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Macy’s Newest Investor? A Czech Billionaire With a 5% Stake

Czech billionaire investor Daniel Křetínský is on the hunt for retail investments, and pandemic-hit Macy’s Inc. is his latest target.

He has taken a 5 percent stake–or 15.5 million shares, through investments he controls–in the retailer, according to a regulatory filing Monday with the Securities and Exchange Commission. The filing, through Vesa Equity Investment S.à r.l., based in Luxembourg, indicates that its principal shareholder is EP Investment, which is “beneficially owned” by Křetínský.

The billionaire acquired the stake for “strategic investment purposes,” the filing shows, as Vesa intends to “engage in constructive discussions” with Macy’s management and board of directors, and other parties that “may relate to the business, management, operations (including cost structure), assets, capitalization, financial conditions, strategic plans, governance and board compensation and the future of the [Macy’s].”

That’s a wide range of potential topics for discussion between Vesa and Macy’s executives. Depending on market conditions, plus Macy’s prospects, the Vesa could elect to augment or reduce its shares in the embattled department store company.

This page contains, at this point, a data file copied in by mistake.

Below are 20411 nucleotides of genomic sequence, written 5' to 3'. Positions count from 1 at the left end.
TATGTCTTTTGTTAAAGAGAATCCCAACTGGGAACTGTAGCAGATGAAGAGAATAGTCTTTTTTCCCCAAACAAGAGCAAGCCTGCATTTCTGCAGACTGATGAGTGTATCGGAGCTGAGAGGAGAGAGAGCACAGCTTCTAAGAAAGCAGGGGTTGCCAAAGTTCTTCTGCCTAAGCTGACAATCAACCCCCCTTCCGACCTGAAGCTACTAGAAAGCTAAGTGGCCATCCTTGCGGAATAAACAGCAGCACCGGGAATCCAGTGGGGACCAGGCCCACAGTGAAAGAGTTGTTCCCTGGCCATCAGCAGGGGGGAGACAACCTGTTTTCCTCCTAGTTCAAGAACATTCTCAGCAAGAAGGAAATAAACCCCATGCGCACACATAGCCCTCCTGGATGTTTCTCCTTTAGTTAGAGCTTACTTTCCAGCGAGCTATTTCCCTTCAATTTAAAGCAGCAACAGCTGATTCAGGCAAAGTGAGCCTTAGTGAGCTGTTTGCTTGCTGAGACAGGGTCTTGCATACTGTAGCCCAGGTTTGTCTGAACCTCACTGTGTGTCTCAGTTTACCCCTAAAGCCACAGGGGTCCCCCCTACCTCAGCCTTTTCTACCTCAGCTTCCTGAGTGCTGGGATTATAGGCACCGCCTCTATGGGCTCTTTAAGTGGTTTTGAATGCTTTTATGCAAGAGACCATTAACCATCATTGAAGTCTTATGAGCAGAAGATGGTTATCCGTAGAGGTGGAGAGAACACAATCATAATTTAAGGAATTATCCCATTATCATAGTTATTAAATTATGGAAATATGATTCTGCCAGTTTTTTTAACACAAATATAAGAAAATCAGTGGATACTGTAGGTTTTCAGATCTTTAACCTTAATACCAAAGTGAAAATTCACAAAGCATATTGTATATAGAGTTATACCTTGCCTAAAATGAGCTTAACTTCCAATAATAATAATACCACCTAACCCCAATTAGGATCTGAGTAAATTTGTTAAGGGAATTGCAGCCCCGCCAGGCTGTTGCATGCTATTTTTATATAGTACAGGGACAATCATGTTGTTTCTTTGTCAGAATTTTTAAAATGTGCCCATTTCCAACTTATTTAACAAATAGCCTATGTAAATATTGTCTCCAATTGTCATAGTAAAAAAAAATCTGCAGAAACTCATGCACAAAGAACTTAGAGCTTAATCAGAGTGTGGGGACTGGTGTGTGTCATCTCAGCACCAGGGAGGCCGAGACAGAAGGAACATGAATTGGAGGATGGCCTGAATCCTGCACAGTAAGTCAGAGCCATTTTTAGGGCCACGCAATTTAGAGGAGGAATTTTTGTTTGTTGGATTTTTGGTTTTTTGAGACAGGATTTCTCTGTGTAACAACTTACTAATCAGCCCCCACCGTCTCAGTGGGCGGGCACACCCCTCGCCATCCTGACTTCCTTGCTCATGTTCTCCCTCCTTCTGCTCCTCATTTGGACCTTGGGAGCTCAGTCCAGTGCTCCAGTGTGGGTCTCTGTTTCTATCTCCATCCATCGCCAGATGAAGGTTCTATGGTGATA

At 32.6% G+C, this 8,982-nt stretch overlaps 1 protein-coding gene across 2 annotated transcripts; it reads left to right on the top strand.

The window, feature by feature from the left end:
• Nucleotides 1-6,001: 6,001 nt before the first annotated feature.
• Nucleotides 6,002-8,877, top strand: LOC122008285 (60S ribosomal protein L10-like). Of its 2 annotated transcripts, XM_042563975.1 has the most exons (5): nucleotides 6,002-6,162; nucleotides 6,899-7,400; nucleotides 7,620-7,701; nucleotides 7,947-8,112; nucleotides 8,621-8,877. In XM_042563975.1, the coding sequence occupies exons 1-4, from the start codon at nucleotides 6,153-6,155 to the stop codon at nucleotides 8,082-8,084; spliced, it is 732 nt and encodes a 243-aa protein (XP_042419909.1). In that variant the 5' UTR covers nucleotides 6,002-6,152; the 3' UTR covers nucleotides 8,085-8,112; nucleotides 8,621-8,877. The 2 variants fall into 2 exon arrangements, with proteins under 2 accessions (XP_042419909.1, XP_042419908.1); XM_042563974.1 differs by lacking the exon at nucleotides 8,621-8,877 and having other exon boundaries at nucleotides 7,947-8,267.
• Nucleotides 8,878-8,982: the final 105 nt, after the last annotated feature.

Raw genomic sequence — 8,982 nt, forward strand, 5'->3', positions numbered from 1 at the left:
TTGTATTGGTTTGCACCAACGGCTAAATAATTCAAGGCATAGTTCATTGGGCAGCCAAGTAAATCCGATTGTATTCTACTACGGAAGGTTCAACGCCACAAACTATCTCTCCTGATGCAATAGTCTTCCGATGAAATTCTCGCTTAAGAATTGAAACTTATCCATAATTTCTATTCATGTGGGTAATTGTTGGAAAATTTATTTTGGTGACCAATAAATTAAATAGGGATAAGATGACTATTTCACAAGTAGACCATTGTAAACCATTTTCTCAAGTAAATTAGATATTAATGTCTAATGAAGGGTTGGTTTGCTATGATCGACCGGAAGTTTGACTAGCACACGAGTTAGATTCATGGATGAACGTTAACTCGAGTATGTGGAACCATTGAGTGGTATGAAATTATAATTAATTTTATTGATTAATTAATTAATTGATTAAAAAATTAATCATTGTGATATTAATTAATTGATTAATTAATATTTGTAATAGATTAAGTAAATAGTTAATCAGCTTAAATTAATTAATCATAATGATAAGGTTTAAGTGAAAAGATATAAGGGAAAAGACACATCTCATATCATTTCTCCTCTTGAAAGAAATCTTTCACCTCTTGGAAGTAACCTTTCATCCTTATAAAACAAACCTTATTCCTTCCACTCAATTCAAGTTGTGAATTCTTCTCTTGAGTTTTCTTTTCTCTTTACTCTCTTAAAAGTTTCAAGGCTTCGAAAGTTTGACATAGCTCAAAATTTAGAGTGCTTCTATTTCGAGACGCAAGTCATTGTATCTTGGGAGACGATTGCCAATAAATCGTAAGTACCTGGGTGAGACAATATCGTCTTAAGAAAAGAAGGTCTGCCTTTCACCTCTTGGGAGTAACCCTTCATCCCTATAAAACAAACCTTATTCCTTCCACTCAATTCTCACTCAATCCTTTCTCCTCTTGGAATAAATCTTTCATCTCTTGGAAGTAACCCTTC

“We maintain an open and ongoing dialogue with all of our shareholders,” a spokeswoman for Macy’s said.

Macy’s isn’t the first retail investment, for Křetínský, who holds a stake in French retailer Casino and has built a stake in German wholesaler Metro AG. In 2018, he and a partner tried to take over Metro, the German retail conglomerate that is now focused on its wholesale food operation. Metro’s management rebuffed the $6.5 billion offer and Křetínský went on to acquire more shares, bringing his total stake to nearly 30 percent, just shy of the requirement that would trigger a takeover bid. His investment group is best know for its expertise in energy deals, building out a company called Energeticky a Prumyslovy Holding, or EPH, through acquisitions across Europe.

While the exact purpose of the investor’s stake remains unknown regarding a long-term holding or shareholder activism, Macy’s is no stranger to either takeover attempts or to activist investors who want input on how management should run the business.

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The American retailer was on the receiving end of a takeover approach by Canada’s Hudson’s Bay Co. back in 2017. Talks between the two parties were still in the early stages when Macy’s management rejected the bid, and Hudson’s Bay chairman Richard Baker then turned his attention to Neiman Marcus. And Macy’s struggles also caught the attention of activist investor Starboard Value. Starboard, a hedge fund, had been pushing Macy’s to sell its real estate holdings in a move to extract value from the retailer’s assets. The hedge fund, which disclosed its stake in Macy’s in July 2015, finally exited its investment nearly two years later in March 2017.

Macy’s, like other apparel and broadlines retailers, has temporarily closed its stores since mid-March to help curb the spread of the coronavirus outbreak. The retailer last week began opening some stores, part of a gradual process that will follow state and local guidelines. Macy’s CEO Jeff Gennette has said the retailer will see modest sales when it reopens stores, given the ongoing uncertainty.